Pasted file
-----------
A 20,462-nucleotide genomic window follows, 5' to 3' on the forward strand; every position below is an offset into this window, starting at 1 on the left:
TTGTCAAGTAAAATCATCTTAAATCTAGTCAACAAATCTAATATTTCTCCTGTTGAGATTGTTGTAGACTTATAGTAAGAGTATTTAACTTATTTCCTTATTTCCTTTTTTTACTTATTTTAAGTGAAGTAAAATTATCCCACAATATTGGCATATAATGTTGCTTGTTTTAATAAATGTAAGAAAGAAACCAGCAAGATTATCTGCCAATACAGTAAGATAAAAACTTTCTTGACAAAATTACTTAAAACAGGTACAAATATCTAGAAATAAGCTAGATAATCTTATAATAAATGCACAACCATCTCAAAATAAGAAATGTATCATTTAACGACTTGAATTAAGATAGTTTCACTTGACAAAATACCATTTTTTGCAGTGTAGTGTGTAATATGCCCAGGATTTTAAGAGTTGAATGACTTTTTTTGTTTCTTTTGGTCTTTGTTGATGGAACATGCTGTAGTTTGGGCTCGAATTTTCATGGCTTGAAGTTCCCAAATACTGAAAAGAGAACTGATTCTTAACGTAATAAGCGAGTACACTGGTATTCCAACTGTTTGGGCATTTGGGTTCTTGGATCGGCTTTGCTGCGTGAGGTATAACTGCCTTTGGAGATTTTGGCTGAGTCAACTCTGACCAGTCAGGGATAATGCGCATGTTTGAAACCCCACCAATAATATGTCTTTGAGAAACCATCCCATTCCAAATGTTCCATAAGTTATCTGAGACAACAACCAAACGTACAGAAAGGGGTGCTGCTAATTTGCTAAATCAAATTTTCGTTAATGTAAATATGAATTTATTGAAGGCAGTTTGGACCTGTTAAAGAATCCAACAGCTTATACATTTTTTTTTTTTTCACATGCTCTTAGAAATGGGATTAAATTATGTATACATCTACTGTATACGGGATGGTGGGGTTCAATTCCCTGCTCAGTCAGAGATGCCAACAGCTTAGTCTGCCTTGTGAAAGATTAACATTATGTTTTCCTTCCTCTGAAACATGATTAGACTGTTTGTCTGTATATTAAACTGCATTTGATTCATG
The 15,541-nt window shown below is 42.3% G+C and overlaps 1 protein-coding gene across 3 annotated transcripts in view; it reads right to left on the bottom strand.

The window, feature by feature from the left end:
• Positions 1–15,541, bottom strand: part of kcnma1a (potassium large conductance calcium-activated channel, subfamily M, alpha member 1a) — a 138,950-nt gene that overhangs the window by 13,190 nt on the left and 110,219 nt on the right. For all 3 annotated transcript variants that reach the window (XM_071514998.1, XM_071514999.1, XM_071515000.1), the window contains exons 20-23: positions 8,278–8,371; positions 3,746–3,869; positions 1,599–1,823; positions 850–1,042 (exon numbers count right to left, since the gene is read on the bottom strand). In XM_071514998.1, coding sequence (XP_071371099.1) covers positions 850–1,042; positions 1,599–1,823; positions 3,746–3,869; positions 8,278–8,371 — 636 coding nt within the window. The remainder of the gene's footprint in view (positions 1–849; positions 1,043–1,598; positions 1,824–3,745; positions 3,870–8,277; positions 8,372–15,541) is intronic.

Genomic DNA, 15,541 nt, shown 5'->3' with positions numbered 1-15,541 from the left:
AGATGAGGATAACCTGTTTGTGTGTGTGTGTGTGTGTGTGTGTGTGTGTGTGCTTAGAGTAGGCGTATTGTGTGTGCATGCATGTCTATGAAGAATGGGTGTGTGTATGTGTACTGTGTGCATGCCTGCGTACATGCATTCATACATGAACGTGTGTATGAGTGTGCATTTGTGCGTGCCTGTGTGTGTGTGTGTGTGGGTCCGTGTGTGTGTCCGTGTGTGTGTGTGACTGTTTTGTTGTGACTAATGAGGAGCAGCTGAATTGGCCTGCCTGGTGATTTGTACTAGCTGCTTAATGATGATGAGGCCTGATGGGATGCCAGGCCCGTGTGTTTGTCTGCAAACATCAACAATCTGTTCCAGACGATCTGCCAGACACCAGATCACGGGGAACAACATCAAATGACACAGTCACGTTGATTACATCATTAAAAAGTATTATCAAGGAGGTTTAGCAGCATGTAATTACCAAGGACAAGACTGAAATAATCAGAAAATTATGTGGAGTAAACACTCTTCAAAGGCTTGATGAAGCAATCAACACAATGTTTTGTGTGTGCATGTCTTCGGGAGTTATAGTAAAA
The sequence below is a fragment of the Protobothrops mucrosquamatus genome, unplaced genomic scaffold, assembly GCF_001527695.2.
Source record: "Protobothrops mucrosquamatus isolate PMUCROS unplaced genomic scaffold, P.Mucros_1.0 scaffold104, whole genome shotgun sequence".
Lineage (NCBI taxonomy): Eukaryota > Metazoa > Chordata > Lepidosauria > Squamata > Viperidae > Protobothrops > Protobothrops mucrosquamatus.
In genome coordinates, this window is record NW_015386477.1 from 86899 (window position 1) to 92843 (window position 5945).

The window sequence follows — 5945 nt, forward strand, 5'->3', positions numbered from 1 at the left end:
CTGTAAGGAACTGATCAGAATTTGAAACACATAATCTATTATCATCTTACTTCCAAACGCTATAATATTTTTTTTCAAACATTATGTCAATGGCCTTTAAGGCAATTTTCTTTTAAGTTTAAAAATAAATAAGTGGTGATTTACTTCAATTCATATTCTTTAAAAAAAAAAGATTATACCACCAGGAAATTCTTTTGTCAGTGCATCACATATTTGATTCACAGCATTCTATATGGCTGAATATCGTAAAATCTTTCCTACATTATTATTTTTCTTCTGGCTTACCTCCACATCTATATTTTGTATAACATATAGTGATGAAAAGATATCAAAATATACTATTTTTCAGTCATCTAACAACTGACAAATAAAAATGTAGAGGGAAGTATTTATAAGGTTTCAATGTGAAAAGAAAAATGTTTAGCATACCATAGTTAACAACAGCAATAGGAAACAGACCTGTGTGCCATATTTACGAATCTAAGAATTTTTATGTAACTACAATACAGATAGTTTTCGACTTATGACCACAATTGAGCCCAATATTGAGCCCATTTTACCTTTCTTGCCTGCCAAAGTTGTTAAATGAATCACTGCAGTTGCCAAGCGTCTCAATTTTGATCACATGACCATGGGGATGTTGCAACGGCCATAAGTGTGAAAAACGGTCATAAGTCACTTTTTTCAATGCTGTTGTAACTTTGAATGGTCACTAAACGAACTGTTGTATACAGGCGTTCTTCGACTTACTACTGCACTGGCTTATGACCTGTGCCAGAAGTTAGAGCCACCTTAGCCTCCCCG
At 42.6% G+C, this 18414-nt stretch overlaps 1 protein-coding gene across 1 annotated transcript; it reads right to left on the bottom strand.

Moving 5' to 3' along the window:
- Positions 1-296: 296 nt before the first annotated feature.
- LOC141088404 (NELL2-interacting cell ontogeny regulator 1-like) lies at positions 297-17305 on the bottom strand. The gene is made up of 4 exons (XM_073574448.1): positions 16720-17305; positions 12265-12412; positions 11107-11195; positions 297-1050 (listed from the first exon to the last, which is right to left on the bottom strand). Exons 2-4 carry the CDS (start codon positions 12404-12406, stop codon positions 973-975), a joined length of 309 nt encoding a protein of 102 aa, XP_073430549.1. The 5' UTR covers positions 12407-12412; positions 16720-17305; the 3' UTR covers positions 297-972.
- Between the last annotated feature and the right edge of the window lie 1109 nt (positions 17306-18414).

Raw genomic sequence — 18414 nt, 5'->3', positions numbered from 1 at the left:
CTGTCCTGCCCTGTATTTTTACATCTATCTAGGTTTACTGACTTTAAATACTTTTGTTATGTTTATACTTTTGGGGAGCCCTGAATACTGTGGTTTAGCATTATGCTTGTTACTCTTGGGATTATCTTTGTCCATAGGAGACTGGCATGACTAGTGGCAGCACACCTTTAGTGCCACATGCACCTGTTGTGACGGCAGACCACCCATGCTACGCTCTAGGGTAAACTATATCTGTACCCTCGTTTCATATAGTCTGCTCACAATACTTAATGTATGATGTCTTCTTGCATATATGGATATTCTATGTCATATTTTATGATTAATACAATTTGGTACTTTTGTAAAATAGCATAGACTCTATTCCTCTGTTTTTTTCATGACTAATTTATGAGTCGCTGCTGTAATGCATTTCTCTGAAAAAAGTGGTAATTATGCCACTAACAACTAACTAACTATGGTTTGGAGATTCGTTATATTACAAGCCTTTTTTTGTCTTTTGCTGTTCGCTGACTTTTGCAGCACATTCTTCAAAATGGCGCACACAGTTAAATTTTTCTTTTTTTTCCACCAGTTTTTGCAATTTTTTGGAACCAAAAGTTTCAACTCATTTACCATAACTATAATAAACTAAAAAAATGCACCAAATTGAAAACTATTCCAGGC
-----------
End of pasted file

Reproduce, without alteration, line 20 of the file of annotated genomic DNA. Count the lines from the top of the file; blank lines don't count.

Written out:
CTGTCCTGCCCTGTATTTTTACATCTATCTAGGTTTACTGACTTTAAATACTTTTGTTATGTTTATACTTTTGGGGAGCCCTGAATACTGTGGTTTAGCATTATGCTTGTTACTCTTGGGATTATCTTTGTCCATAGGAGACTGGCATGACTAGTGGCAGCACACCTTTAGTGCCACATGCACCTGTTGTGACGGCAGACCACCCATGCTACGCTCTAGGGTAAACTATATCTGTACCCTCGTTTCATATAGTCTGCTCACAATACTTAATGTATGATGTCTTCTTGCATATATGGATATTCTATGTCATATTTTATGATTAATACAATTTGGTACTTTTGTAAAATAGCATAGACTCTATTCCTCTGTTTTTTTCATGACTAATTTATGAGTCGCTGCTGTAATGCATTTCTCTGAAAAAAGTGGTAATTATGCCACTAACAACTAACTAACTATGGTTTGGAGATTCGTTATATTACAAGCCTTTTTTTGTCTTTTGCTGTTCGCTGACTTTTGCAGCACATTCTTCAAAATGGCGCACACAGTTAAATTTTTCTTTTTTTTCCACCAGTTTTTGCAATTTTTTGGAACCAAAAGTTTCAACTCATTTACCATAACTATAATAAACTAAAAAAATGCACCAAATTGAAAACTATTCCAGGC